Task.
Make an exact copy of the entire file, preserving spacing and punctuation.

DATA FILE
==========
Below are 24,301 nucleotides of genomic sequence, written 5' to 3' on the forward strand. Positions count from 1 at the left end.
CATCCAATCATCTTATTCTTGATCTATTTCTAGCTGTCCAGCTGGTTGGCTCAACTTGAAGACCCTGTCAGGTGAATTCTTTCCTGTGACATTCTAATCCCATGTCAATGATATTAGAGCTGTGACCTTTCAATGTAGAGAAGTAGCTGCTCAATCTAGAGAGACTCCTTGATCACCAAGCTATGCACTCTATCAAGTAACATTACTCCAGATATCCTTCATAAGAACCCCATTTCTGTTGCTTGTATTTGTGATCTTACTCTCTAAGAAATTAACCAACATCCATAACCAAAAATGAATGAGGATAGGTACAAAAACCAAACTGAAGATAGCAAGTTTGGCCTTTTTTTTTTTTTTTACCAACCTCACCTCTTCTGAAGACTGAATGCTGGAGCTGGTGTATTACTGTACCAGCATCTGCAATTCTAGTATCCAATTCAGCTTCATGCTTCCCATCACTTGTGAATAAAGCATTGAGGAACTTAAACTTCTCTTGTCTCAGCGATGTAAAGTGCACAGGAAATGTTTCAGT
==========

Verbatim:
Below are 24,301 nucleotides of genomic sequence, written 5' to 3' on the forward strand. Positions count from 1 at the left end.
CATCCAATCATCTTATTCTTGATCTATTTCTAGCTGTCCAGCTGGTTGGCTCAACTTGAAGACCCTGTCAGGTGAATTCTTTCCTGTGACATTCTAATCCCATGTCAATGATATTAGAGCTGTGACCTTTCAATGTAGAGAAGTAGCTGCTCAATCTAGAGAGACTCCTTGATCACCAAGCTATGCACTCTATCAAGTAACATTACTCCAGATATCCTTCATAAGAACCCCATTTCTGTTGCTTGTATTTGTGATCTTACTCTCTAAGAAATTAACCAACATCCATAACCAAAAATGAATGAGGATAGGTACAAAAACCAAACTGAAGATAGCAAGTTTGGCCTTTTTTTTTTTTTTTACCAACCTCACCTCTTCTGAAGACTGAATGCTGGAGCTGGTGTATTACTGTACCAGCATCTGCAATTCTAGTATCCAATTCAGCTTCATGCTTCCCATCACTTGTGAATAAAGCATTGAGGAACTTAAACTTCTCTTGTCTCAGCGATGTAAAGTGCACAGGAAATGTTTCAGT